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Fair and Balanced Discussion from Southern Oregon

Wednesday, September 29, 2004

KDRV profiles and Commentary 

Tonight, we got a look at each of the candidates in the race for House 06. I would LOVE for voters who saw these segments to comment on what they saw. I'll chime in with more later!

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Wednesday, September 22, 2004

Candidate Forum #1 

We had a candidate forum Last night at the Medford City Council Chambers. There are two more coming up - Sep 30 at the Ashland Council Chambers and Oct 5 again in Medford. All are being aired on RVTV.

Coverage for my particular race was the final grafs...
Doty, who is a teacher at Crossroads school, said he is running because decisions made in Salem affect his ability to educate. "For me as a teacher, it is very personal to close a school for 10 days," he said.

Esquivel, who is currently a state senator, said that with the financial problems plaguing the state, it is very difficult to be a legislator. "You have to know how to build consensus," he said. "You have to roll up your sleeves and get the work done."

Responding to an audience question, Esquivel said he thought students from other countries should be immersed in English-speaking families. He cited his father, who immigrated to the county, as an example of someone who urged his own children to learn English as fast as possible.

"Should we teach bilingual — I don’t think so," said Esquivel.

Doty said he supported bilingual education, although acknowledging it’s a big cost for schools. "The price tag is high and the imperative is high," he said.

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Tuesday, September 14, 2004

Oregon gets the Silver... in Absenteeism 

Well, despite some really GOOD things in the State Dept of Education report card (like #2 in SAT scores among states with more than 50% of seniors taking the test...), Oregon comes in #2 in another area that isn't so good... students not coming to school. According to a a statewide survey conducted by the Chalkboard Project, Oregon trails only Kentucky in absentee rates, with a state wide avg of 88% attendance (based on enrollment numbers).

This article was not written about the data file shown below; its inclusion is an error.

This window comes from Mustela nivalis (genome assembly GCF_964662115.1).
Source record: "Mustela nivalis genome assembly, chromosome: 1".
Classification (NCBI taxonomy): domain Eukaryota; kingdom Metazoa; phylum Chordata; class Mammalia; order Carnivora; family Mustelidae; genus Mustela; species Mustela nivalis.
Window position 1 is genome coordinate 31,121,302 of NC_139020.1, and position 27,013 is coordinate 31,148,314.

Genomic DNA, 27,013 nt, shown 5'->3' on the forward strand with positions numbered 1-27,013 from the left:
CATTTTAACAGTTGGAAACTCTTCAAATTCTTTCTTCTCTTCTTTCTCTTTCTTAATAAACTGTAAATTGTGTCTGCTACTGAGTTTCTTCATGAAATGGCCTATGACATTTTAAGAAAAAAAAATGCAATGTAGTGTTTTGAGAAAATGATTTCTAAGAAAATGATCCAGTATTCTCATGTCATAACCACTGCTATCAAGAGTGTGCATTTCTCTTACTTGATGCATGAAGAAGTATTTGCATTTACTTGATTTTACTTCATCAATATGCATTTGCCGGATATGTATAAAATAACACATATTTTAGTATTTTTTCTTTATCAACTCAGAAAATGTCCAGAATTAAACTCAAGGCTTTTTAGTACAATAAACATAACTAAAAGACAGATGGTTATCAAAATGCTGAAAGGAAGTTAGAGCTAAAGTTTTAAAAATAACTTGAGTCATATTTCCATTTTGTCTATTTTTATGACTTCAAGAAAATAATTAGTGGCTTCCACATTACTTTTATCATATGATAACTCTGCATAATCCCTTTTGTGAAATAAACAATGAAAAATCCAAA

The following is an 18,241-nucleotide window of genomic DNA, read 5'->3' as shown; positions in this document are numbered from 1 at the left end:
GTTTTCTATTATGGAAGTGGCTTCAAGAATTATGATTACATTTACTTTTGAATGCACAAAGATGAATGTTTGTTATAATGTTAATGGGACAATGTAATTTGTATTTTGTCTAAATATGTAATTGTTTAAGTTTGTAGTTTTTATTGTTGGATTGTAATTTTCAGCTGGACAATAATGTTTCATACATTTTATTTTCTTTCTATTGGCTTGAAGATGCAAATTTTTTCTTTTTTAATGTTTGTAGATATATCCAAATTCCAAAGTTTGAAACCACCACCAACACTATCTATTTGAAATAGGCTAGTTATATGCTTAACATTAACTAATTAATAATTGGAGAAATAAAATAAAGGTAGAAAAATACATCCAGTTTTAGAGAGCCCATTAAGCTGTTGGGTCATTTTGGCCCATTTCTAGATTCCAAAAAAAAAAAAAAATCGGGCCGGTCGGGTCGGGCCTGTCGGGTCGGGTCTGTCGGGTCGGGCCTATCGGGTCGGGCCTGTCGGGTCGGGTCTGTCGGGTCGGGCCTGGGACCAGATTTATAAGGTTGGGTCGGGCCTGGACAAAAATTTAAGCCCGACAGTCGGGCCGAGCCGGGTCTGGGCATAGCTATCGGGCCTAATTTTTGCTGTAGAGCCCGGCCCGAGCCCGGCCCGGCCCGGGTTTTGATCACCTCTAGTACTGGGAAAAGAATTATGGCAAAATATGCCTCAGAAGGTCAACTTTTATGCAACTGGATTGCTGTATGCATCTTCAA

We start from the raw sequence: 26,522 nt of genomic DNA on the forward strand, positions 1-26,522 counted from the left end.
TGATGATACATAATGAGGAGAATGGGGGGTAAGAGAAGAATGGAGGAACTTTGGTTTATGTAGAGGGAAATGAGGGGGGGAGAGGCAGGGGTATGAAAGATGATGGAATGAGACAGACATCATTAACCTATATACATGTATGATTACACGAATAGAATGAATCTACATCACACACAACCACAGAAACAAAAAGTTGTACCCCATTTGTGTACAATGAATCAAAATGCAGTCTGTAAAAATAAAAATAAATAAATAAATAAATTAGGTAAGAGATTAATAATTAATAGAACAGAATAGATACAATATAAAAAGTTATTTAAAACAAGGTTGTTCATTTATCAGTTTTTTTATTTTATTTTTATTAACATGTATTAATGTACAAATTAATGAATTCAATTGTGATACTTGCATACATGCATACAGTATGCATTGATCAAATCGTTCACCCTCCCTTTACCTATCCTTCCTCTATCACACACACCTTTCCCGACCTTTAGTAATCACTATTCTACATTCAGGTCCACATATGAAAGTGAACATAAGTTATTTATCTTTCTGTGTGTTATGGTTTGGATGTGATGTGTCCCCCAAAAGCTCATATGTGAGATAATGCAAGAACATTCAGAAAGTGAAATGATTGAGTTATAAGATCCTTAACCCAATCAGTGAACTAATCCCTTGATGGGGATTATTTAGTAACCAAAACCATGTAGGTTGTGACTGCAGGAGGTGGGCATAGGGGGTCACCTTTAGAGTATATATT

"Despite these startling numbers, absenteeism hasn't really broken to the surface in any of Oregon's recent school improvement efforts, said Sue Hildick, Chalkboard Project's president. "After nearly a year of exhaustive research, our studies show that even the strongest education program will struggle to improve achievement if students do not show up for class. There is a direct link between attendance and achievement. The key is getting parents engaged."

Chalkboard's own recent state-wide survey revealed that 83% of Oregonians believe that "not enough direct parent support of the learning process with their children" is a big or very big obstacle to the success of public schools.


As an educator and former marginal student, let me toss MY thoughts into this one...

ONE: It isn't the academic offerings that get kids wanting to be in school. It's the other stuff - friends, music, sports, clubs, etc... except for the friends, we CUT all of that to various degrees.